Most American Consumers Think There House is Worth More
The American consumer – always the eternal optimist, but probably a little disconnected from the market (Yahoo):
Although existing homes are selling at their slowest pace in four years, most Americans are confident their homes are worth more now than they were a year ago, according to a survey released on Thursday.
A poll conducted by the Boston Consulting Group found that 55 percent of Americans believe their house would sell for more money now than last year, compared with 59 percent who felt the same way last summer. Eighty-five percent expect their home to be worth even more in five years than it is now.
According to the Office of Federal Housing Enterprise Oversight, the average U.S. home price rose 4.3 percent over the year ended in the first quarter, the smallest gain in nearly a decade.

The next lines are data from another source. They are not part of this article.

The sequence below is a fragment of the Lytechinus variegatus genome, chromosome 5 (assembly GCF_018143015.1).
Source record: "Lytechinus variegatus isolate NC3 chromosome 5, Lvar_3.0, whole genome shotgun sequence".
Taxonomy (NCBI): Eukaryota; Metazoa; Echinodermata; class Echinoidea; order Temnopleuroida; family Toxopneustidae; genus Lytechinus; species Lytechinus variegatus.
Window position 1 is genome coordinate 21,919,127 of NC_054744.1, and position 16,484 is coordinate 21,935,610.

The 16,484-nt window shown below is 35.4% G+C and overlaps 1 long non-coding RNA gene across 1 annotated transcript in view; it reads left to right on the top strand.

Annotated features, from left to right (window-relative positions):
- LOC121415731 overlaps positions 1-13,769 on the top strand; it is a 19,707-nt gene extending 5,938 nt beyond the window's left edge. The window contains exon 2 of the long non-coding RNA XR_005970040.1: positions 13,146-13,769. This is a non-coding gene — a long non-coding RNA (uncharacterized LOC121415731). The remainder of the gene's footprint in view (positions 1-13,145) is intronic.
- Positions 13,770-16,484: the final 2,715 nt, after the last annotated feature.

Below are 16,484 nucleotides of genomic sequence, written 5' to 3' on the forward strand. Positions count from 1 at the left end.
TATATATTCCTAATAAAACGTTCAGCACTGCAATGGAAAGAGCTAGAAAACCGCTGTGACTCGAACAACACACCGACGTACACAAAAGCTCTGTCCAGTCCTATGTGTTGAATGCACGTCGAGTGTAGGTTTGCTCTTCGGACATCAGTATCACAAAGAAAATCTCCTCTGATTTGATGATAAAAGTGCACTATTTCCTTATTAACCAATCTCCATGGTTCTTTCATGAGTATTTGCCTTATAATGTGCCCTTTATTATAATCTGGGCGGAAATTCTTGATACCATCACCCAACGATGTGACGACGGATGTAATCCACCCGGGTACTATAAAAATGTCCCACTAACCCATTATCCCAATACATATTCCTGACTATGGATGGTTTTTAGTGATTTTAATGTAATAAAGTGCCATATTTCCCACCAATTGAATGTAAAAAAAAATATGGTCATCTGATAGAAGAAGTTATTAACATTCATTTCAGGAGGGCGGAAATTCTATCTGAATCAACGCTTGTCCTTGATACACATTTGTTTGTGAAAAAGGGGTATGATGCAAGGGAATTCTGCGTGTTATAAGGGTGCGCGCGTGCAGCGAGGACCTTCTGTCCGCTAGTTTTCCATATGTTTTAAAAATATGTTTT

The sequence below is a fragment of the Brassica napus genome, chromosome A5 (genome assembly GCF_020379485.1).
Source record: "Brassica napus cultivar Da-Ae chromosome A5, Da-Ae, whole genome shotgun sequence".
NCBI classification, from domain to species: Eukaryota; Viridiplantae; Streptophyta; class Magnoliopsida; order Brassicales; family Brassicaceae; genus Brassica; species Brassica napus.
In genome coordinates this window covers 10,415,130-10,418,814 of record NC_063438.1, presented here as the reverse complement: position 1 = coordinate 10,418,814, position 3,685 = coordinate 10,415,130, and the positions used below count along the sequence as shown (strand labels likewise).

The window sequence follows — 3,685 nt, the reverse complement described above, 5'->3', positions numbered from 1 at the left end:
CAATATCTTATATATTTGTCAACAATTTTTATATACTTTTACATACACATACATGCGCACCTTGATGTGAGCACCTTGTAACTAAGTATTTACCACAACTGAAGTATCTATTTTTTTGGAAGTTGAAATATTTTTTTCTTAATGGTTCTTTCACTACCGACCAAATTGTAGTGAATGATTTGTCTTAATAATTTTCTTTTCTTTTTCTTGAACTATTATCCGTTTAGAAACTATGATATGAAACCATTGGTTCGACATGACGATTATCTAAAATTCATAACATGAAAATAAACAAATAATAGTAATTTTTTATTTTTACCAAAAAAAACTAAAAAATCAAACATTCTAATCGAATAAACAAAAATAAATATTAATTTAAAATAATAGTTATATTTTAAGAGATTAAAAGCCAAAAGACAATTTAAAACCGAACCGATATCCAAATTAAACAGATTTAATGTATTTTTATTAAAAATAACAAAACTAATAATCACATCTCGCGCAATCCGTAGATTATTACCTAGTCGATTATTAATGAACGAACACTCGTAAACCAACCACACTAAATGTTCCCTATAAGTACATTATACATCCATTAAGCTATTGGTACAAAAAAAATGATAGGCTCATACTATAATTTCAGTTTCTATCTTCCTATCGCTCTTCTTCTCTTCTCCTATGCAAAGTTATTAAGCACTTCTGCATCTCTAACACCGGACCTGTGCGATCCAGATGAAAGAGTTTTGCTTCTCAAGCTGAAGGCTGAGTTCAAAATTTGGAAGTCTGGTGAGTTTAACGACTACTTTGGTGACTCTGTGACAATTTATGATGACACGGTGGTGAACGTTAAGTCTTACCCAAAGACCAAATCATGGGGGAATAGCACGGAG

The reason that the price of homes are going up (or appear to be going up) is that the sale of starter homes as a percentage of the total mix of homes is declining, thereby skewing the prices upward.
The softening housing market also appears to have had little impact on spending behavior. Seventy-six percent of participants in the nationwide telephone survey say it hasn't affected their spending at all.
Most predict the slump will last two years. . . .
If most people plan to live in their house for 2 years or more the results of the survey are not surprising. Their goal is to ride through the trough in housing prices. The only consumers that could be hurt by declining housing prices are those that have to sell.